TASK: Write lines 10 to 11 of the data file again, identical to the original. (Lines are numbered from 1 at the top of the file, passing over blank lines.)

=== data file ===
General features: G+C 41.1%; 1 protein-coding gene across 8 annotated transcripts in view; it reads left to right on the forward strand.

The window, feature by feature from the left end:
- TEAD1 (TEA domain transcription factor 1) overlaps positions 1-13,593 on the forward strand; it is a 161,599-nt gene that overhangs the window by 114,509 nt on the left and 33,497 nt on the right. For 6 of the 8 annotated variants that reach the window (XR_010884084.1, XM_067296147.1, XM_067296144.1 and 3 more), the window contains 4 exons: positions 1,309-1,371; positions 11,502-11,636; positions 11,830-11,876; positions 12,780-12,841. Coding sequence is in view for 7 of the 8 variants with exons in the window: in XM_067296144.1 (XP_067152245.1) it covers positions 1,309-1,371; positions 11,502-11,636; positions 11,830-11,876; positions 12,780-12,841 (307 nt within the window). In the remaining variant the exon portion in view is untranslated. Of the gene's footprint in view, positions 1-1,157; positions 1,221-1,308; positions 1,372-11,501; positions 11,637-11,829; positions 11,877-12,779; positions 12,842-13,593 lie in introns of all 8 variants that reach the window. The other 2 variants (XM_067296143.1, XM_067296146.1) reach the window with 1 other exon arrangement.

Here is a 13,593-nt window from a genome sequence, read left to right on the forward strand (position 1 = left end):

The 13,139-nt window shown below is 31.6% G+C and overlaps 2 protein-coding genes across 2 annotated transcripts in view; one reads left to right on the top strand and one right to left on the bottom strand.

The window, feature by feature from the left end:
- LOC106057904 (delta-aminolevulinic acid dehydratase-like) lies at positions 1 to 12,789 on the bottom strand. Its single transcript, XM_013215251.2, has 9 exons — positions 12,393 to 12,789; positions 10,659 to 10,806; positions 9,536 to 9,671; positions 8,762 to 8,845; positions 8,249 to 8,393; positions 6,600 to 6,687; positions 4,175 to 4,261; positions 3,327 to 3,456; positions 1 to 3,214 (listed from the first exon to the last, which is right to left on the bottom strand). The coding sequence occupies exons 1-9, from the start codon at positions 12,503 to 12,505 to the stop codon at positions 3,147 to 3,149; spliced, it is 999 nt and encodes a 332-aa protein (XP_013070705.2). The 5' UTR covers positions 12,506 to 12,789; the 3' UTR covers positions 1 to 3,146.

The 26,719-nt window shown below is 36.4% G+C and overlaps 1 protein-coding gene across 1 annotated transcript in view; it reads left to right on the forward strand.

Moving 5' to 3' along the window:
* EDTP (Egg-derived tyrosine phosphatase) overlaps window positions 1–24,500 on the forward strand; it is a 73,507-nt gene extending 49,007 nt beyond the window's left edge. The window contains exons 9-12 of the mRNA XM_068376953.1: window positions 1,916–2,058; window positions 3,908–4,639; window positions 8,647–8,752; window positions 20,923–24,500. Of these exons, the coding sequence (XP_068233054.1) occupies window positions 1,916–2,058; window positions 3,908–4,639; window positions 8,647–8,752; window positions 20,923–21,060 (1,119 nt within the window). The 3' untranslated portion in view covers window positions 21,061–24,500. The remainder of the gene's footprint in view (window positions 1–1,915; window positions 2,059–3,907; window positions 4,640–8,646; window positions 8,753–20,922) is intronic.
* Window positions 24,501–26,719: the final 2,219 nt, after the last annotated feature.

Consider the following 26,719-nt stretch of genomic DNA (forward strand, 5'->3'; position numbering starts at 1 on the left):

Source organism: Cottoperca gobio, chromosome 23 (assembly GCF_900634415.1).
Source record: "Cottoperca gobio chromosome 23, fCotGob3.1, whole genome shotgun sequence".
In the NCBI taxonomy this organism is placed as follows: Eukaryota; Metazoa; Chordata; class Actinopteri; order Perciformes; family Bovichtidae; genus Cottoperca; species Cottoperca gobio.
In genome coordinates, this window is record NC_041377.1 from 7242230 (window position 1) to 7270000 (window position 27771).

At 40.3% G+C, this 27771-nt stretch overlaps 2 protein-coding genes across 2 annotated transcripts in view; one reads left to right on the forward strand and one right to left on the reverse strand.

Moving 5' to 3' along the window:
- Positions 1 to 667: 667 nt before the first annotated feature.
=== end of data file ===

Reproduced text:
* EDTP (Egg-derived tyrosine phosphatase) overlaps window positions 1–24,500 on the forward strand; it is a 73,507-nt gene extending 49,007 nt beyond the window's left edge. The window contains exons 9-12 of the mRNA XM_068376953.1: window positions 1,916–2,058; window positions 3,908–4,639; window positions 8,647–8,752; window positions 20,923–24,500. Of these exons, the coding sequence (XP_068233054.1) occupies window positions 1,916–2,058; window positions 3,908–4,639; window positions 8,647–8,752; window positions 20,923–21,060 (1,119 nt within the window). The 3' untranslated portion in view covers window positions 21,061–24,500. The remainder of the gene's footprint in view (window positions 1–1,915; window positions 2,059–3,907; window positions 4,640–8,646; window positions 8,753–20,922) is intronic.
* Window positions 24,501–26,719: the final 2,219 nt, after the last annotated feature.